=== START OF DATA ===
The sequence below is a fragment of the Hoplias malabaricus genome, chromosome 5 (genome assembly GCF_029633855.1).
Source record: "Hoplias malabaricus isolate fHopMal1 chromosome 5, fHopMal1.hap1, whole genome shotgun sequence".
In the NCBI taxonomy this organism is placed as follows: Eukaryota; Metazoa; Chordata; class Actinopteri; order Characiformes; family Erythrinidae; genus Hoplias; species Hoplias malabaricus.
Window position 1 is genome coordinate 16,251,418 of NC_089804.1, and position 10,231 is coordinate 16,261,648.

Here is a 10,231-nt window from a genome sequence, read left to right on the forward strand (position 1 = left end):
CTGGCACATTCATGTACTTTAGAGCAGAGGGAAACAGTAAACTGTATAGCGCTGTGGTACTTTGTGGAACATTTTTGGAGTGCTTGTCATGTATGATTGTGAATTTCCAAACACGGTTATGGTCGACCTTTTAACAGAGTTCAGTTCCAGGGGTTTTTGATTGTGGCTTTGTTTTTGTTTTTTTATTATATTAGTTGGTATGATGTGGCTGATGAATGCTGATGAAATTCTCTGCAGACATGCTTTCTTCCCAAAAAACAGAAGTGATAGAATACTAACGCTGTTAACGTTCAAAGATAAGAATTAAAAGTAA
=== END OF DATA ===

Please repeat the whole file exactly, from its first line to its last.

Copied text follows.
The sequence below is a fragment of the Hoplias malabaricus genome, chromosome 5 (genome assembly GCF_029633855.1).
Source record: "Hoplias malabaricus isolate fHopMal1 chromosome 5, fHopMal1.hap1, whole genome shotgun sequence".
In the NCBI taxonomy this organism is placed as follows: Eukaryota; Metazoa; Chordata; class Actinopteri; order Characiformes; family Erythrinidae; genus Hoplias; species Hoplias malabaricus.
Window position 1 is genome coordinate 16,251,418 of NC_089804.1, and position 10,231 is coordinate 16,261,648.

Here is a 10,231-nt window from a genome sequence, read left to right on the forward strand (position 1 = left end):
CTGGCACATTCATGTACTTTAGAGCAGAGGGAAACAGTAAACTGTATAGCGCTGTGGTACTTTGTGGAACATTTTTGGAGTGCTTGTCATGTATGATTGTGAATTTCCAAACACGGTTATGGTCGACCTTTTAACAGAGTTCAGTTCCAGGGGTTTTTGATTGTGGCTTTGTTTTTGTTTTTTTATTATATTAGTTGGTATGATGTGGCTGATGAATGCTGATGAAATTCTCTGCAGACATGCTTTCTTCCCAAAAAACAGAAGTGATAGAATACTAACGCTGTTAACGTTCAAAGATAAGAATTAAAAGTAA